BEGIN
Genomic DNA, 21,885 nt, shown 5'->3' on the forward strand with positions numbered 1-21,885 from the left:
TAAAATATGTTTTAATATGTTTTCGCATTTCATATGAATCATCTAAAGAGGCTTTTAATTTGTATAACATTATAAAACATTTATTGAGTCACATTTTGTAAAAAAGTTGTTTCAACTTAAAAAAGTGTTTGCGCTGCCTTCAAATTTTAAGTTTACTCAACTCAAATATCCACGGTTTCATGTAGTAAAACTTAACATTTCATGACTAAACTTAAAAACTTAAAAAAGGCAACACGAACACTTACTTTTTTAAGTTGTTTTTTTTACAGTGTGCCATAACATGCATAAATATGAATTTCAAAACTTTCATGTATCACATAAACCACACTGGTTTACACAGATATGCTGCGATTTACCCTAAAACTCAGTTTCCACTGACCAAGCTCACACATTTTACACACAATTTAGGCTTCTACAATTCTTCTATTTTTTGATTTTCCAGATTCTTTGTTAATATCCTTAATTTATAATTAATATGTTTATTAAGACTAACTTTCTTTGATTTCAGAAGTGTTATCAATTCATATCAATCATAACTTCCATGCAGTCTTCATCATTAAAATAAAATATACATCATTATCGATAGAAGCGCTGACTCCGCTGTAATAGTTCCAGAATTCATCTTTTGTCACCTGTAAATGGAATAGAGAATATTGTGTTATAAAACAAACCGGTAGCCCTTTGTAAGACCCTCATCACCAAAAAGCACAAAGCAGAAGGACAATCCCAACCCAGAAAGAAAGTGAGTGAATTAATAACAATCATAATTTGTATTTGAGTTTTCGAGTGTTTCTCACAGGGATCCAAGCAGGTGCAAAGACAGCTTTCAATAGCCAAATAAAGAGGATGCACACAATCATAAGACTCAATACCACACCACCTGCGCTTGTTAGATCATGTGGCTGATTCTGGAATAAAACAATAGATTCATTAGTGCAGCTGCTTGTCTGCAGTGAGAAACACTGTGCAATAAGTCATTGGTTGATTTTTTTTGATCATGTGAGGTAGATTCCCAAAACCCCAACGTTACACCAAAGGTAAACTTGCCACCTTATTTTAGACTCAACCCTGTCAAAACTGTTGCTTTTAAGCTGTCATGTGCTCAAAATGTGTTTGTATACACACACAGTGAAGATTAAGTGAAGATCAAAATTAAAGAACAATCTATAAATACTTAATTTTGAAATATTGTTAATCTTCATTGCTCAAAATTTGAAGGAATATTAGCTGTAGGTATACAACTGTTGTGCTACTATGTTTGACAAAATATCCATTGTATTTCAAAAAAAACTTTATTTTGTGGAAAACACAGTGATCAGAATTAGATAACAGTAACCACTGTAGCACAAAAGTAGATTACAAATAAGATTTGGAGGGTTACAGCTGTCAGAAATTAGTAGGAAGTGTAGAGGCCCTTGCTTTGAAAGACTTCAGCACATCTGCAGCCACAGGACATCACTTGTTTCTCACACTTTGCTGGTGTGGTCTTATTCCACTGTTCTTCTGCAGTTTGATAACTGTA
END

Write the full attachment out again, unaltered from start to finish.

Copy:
Genomic DNA, 21,885 nt, shown 5'->3' on the forward strand with positions numbered 1-21,885 from the left:
TAAAATATGTTTTAATATGTTTTCGCATTTCATATGAATCATCTAAAGAGGCTTTTAATTTGTATAACATTATAAAACATTTATTGAGTCACATTTTGTAAAAAAGTTGTTTCAACTTAAAAAAGTGTTTGCGCTGCCTTCAAATTTTAAGTTTACTCAACTCAAATATCCACGGTTTCATGTAGTAAAACTTAACATTTCATGACTAAACTTAAAAACTTAAAAAAGGCAACACGAACACTTACTTTTTTAAGTTGTTTTTTTTACAGTGTGCCATAACATGCATAAATATGAATTTCAAAACTTTCATGTATCACATAAACCACACTGGTTTACACAGATATGCTGCGATTTACCCTAAAACTCAGTTTCCACTGACCAAGCTCACACATTTTACACACAATTTAGGCTTCTACAATTCTTCTATTTTTTGATTTTCCAGATTCTTTGTTAATATCCTTAATTTATAATTAATATGTTTATTAAGACTAACTTTCTTTGATTTCAGAAGTGTTATCAATTCATATCAATCATAACTTCCATGCAGTCTTCATCATTAAAATAAAATATACATCATTATCGATAGAAGCGCTGACTCCGCTGTAATAGTTCCAGAATTCATCTTTTGTCACCTGTAAATGGAATAGAGAATATTGTGTTATAAAACAAACCGGTAGCCCTTTGTAAGACCCTCATCACCAAAAAGCACAAAGCAGAAGGACAATCCCAACCCAGAAAGAAAGTGAGTGAATTAATAACAATCATAATTTGTATTTGAGTTTTCGAGTGTTTCTCACAGGGATCCAAGCAGGTGCAAAGACAGCTTTCAATAGCCAAATAAAGAGGATGCACACAATCATAAGACTCAATACCACACCACCTGCGCTTGTTAGATCATGTGGCTGATTCTGGAATAAAACAATAGATTCATTAGTGCAGCTGCTTGTCTGCAGTGAGAAACACTGTGCAATAAGTCATTGGTTGATTTTTTTTGATCATGTGAGGTAGATTCCCAAAACCCCAACGTTACACCAAAGGTAAACTTGCCACCTTATTTTAGACTCAACCCTGTCAAAACTGTTGCTTTTAAGCTGTCATGTGCTCAAAATGTGTTTGTATACACACACAGTGAAGATTAAGTGAAGATCAAAATTAAAGAACAATCTATAAATACTTAATTTTGAAATATTGTTAATCTTCATTGCTCAAAATTTGAAGGAATATTAGCTGTAGGTATACAACTGTTGTGCTACTATGTTTGACAAAATATCCATTGTATTTCAAAAAAAACTTTATTTTGTGGAAAACACAGTGATCAGAATTAGATAACAGTAACCACTGTAGCACAAAAGTAGATTACAAATAAGATTTGGAGGGTTACAGCTGTCAGAAATTAGTAGGAAGTGTAGAGGCCCTTGCTTTGAAAGACTTCAGCACATCTGCAGCCACAGGACATCACTTGTTTCTCACACTTTGCTGGTGTGGTCTTATTCCACTGTTCTTCTGCAGTTTGATAACTGTA